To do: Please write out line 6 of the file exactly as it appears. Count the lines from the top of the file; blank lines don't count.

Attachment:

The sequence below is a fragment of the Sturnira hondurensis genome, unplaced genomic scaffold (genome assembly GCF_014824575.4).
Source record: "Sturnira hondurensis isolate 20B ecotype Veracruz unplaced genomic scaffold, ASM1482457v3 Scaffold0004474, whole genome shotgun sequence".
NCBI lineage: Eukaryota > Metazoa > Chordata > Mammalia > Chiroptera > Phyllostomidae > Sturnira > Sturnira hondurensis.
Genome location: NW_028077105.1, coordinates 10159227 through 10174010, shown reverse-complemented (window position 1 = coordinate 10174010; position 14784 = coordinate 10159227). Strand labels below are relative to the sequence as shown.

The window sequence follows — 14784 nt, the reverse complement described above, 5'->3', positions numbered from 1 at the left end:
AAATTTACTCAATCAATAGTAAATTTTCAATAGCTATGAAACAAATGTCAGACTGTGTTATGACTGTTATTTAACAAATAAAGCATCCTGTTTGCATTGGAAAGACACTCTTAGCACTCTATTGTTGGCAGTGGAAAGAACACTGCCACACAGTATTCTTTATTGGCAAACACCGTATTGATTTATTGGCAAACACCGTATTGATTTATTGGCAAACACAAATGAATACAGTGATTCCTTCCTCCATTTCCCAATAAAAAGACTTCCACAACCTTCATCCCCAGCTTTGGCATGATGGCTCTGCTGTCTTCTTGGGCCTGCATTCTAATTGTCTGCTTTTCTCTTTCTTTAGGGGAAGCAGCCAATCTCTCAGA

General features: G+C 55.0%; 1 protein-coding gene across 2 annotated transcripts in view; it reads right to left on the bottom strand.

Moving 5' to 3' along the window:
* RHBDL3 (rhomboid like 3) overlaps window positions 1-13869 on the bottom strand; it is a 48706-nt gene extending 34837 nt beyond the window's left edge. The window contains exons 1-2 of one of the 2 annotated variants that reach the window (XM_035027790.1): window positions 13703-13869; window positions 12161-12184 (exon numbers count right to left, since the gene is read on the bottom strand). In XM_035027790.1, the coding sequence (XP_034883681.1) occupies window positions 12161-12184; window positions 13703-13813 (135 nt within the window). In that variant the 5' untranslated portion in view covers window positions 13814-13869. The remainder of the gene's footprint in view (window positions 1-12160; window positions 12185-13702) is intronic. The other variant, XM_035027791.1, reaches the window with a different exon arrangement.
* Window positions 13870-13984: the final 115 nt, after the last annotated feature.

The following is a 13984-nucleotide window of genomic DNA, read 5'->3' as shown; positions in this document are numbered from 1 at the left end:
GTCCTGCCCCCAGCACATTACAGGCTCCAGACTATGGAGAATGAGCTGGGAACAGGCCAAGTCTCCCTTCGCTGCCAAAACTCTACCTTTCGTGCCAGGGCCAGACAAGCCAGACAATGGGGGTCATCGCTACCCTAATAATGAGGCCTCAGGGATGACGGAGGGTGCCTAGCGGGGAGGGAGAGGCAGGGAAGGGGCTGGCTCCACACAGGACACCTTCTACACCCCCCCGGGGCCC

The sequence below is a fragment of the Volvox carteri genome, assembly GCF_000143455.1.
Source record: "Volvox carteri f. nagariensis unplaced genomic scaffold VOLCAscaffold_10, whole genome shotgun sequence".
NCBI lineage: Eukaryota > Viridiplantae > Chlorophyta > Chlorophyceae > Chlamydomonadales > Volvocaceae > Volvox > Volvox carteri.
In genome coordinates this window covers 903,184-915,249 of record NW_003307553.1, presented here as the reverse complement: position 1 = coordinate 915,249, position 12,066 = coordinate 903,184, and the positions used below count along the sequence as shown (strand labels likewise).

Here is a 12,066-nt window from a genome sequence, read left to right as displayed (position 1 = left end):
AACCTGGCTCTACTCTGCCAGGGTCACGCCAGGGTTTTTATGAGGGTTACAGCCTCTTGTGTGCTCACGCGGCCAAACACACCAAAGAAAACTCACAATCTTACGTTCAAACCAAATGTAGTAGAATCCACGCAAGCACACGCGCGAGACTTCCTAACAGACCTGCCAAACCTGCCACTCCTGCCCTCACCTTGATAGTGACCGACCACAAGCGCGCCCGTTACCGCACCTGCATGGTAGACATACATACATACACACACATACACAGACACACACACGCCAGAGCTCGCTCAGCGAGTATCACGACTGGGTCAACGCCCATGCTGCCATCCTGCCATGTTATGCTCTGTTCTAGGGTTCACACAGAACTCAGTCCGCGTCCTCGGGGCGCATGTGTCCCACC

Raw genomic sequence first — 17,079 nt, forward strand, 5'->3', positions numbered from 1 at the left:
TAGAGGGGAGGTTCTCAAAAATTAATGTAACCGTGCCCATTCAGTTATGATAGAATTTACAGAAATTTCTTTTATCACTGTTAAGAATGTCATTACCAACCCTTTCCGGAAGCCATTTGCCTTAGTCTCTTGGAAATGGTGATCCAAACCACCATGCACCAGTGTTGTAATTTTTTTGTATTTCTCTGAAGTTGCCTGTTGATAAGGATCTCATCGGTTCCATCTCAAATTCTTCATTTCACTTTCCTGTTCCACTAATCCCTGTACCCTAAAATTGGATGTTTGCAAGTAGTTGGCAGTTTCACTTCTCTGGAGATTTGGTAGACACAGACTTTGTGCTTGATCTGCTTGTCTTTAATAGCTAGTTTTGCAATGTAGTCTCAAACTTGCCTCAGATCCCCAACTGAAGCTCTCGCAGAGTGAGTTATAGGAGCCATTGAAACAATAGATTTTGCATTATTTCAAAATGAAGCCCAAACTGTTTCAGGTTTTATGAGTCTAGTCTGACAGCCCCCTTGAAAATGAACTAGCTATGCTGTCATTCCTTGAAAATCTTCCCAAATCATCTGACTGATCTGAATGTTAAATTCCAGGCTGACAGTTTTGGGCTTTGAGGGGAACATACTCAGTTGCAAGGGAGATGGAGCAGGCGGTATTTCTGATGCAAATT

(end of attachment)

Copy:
AAATTTACTCAATCAATAGTAAATTTTCAATAGCTATGAAACAAATGTCAGACTGTGTTATGACTGTTATTTAACAAATAAAGCATCCTGTTTGCATTGGAAAGACACTCTTAGCACTCTATTGTTGGCAGTGGAAAGAACACTGCCACACAGTATTCTTTATTGGCAAACACCGTATTGATTTATTGGCAAACACCGTATTGATTTATTGGCAAACACAAATGAATACAGTGATTCCTTCCTCCATTTCCCAATAAAAAGACTTCCACAACCTTCATCCCCAGCTTTGGCATGATGGCTCTGCTGTCTTCTTGGGCCTGCATTCTAATTGTCTGCTTTTCTCTTTCTTTAGGGGAAGCAGCCAATCTCTCAGA